A woman told she would never be able to have kids is struggling to keep track of her ever-expanding brood – with 150 children, grandchildren and great-grandchildren.
Emma Derrick, 88, was plagued by rheumatic fever as a child which left her with a tiny 4ft 8ins frame.
Doctors told her it was unlikely she would be able to carry a child – but she went on to have 14 children with her husband Dennis.
Now, more than 70 years later, her offspring have flourished, met their own partners and gone on to have more children.
And there is no sign of the growing brood stopping, with great great-grandchild number four due imminently.
“The doctor told me if I managed to have one baby then I could have a dozen,” Emma said. “I kept him to his word!
“It can be tough keeping track of everyone but I do love them all. I wouldn’t change any of them.
“Having family around you is the most important thing in life.”
Emma suffered three bouts of rheumatic fever during her teens and doctors told her parents that it was likely she would ever have children.
The inflammatory disease that occurs as a result of becoming infected by group A streptococci bacteria, can lead to heart failure and inflammation of joints.
She struggled to recover from the disease throughout her childhood and was told having children would be too dangerous.
But the stay-at-home mum defied the odds and now lives in Knowle, Bristol, surrounded by scores of pictures of her enormous brood and with dozens of relatives on her doorstep.
He children range in age from Royston, who is 67, to the latest addition who is just under one.
Emma said: “When I was 16 they all told me I couldn’t have children, I had rheumatic fever three times.
“When I did have a baby they were perfect.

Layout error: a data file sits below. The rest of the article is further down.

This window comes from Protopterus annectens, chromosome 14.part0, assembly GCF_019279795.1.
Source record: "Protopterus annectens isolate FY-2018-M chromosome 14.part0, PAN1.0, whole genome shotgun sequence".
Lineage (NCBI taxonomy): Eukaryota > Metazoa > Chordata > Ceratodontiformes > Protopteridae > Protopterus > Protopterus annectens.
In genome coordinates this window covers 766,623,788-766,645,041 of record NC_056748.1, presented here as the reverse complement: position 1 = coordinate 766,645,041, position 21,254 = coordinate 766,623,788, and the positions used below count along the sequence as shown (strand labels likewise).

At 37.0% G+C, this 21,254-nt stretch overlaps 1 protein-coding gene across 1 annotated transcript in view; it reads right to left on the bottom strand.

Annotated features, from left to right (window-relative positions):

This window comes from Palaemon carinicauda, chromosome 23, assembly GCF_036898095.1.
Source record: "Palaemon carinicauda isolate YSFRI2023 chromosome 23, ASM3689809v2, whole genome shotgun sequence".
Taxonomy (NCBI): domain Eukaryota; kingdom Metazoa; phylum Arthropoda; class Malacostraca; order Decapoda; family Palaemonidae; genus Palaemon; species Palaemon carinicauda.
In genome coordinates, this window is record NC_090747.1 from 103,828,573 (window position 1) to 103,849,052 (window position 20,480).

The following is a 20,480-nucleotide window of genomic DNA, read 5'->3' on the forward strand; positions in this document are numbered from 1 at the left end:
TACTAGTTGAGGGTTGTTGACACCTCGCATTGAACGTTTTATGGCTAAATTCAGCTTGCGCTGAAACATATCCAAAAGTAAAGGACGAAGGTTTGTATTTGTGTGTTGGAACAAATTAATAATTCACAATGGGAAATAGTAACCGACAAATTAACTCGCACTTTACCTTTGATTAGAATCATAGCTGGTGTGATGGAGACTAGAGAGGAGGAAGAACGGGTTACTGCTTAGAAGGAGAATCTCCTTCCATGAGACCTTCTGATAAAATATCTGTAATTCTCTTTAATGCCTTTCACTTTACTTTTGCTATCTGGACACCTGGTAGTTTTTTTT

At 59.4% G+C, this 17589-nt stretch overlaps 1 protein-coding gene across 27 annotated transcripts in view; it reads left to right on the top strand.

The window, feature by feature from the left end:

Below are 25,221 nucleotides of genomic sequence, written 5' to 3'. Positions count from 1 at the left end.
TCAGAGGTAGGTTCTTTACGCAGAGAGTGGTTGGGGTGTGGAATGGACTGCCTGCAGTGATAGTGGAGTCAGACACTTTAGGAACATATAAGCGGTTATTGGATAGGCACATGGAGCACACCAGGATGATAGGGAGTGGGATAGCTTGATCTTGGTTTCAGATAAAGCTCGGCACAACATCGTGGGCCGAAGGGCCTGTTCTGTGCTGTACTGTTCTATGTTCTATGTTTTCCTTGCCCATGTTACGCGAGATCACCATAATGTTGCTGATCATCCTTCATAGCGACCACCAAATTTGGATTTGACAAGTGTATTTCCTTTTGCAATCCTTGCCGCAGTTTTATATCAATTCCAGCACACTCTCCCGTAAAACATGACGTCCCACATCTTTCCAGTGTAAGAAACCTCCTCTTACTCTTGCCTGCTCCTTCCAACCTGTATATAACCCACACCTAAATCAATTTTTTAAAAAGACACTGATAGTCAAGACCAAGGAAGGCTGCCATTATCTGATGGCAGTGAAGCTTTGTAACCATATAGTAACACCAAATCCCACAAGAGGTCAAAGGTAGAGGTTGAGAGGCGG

“We got married at 16 and I didn’t have children until I was 21. We weren’t actively trying to defy doctors, it just happened.
“They are all miracles. I prayed for a baby and it was answered.
“I couldn’t win though, I had three boys before I had a girl, then I had three girls and they asked for a brother!”
With such a huge family there have been plenty of ups and downs along the way but the super-gran always insists on looking on the bright side.
The matriarch has outlived two of her children and a baby, named Emma, was stillborn.
She added: “Of course, there have been some good times and some bad times, but I have always thought the best way to get through life is to concentrate on the good times.
“My mother always used to say if you can’t look after them then you shouldn’t have them in the first place, and I always kept to that.
“I got a lot of help along the way from friends and family but I did a lot of it myself, I was always cooking and cleaning.”
The family lived in two houses in Knowle and Dennis kept everyone fed and clothed with the money he made running a garage in nearby Ashton Vale.
Occasionally the family get together for celebrations and parties but there are so many relatives parties are usually held at a community hall.
Dennis died 20 years ago and Emma now lives on her own but she always has someone popping over to run errands or help out around the house.
Although she is still as bright as a button, Emma struggles to remember the names of her 65 grandchildren, and has given up keeping track of her great-grandchildren.
The sprightly OAP always makes sure she has spare birthday cards on hand for unexpected visits and emergencies, however.